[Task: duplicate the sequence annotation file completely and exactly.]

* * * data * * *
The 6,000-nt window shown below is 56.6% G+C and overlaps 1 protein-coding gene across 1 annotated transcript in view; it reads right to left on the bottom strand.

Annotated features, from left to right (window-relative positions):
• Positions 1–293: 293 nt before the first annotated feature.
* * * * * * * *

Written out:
The 6,000-nt window shown below is 56.6% G+C and overlaps 1 protein-coding gene across 1 annotated transcript in view; it reads right to left on the bottom strand.

Annotated features, from left to right (window-relative positions):
• Positions 1–293: 293 nt before the first annotated feature.